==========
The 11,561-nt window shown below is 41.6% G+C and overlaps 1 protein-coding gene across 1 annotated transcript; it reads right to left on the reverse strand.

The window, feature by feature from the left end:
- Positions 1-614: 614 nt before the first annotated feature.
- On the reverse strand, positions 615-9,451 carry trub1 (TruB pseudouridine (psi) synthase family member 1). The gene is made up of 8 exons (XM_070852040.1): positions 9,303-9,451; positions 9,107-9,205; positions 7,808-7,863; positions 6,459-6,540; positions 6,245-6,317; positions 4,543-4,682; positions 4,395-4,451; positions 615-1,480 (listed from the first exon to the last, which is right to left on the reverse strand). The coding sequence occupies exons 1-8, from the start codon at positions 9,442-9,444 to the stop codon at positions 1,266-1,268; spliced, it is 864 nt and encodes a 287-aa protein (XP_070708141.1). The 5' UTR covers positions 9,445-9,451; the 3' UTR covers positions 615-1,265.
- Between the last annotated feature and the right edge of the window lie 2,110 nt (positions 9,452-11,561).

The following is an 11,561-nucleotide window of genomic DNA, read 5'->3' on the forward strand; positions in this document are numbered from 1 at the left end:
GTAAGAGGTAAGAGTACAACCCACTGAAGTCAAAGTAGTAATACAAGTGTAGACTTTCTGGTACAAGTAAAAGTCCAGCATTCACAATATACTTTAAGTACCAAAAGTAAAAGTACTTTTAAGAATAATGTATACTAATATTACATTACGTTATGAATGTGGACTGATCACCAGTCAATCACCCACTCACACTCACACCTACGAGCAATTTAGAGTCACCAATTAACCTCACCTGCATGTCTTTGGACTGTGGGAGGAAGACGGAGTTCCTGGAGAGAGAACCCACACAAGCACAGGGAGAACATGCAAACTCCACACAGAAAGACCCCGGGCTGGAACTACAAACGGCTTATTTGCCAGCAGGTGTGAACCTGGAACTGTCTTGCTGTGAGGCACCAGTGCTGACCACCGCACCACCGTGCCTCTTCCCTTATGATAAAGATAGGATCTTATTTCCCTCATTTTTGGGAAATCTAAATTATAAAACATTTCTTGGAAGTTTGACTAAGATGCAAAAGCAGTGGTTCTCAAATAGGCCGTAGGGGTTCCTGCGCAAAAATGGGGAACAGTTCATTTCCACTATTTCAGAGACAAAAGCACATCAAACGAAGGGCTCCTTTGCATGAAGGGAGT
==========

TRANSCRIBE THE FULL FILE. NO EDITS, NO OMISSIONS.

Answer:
The 11,561-nt window shown below is 41.6% G+C and overlaps 1 protein-coding gene across 1 annotated transcript; it reads right to left on the reverse strand.

The window, feature by feature from the left end:
- Positions 1-614: 614 nt before the first annotated feature.
- On the reverse strand, positions 615-9,451 carry trub1 (TruB pseudouridine (psi) synthase family member 1). The gene is made up of 8 exons (XM_070852040.1): positions 9,303-9,451; positions 9,107-9,205; positions 7,808-7,863; positions 6,459-6,540; positions 6,245-6,317; positions 4,543-4,682; positions 4,395-4,451; positions 615-1,480 (listed from the first exon to the last, which is right to left on the reverse strand). The coding sequence occupies exons 1-8, from the start codon at positions 9,442-9,444 to the stop codon at positions 1,266-1,268; spliced, it is 864 nt and encodes a 287-aa protein (XP_070708141.1). The 5' UTR covers positions 9,445-9,451; the 3' UTR covers positions 615-1,265.
- Between the last annotated feature and the right edge of the window lie 2,110 nt (positions 9,452-11,561).

The following is an 11,561-nucleotide window of genomic DNA, read 5'->3' on the forward strand; positions in this document are numbered from 1 at the left end:
GTAAGAGGTAAGAGTACAACCCACTGAAGTCAAAGTAGTAATACAAGTGTAGACTTTCTGGTACAAGTAAAAGTCCAGCATTCACAATATACTTTAAGTACCAAAAGTAAAAGTACTTTTAAGAATAATGTATACTAATATTACATTACGTTATGAATGTGGACTGATCACCAGTCAATCACCCACTCACACTCACACCTACGAGCAATTTAGAGTCACCAATTAACCTCACCTGCATGTCTTTGGACTGTGGGAGGAAGACGGAGTTCCTGGAGAGAGAACCCACACAAGCACAGGGAGAACATGCAAACTCCACACAGAAAGACCCCGGGCTGGAACTACAAACGGCTTATTTGCCAGCAGGTGTGAACCTGGAACTGTCTTGCTGTGAGGCACCAGTGCTGACCACCGCACCACCGTGCCTCTTCCCTTATGATAAAGATAGGATCTTATTTCCCTCATTTTTGGGAAATCTAAATTATAAAACATTTCTTGGAAGTTTGACTAAGATGCAAAAGCAGTGGTTCTCAAATAGGCCGTAGGGGTTCCTGCGCAAAAATGGGGAACAGTTCATTTCCACTATTTCAGAGACAAAAGCACATCAAACGAAGGGCTCCTTTGCATGAAGGGAGT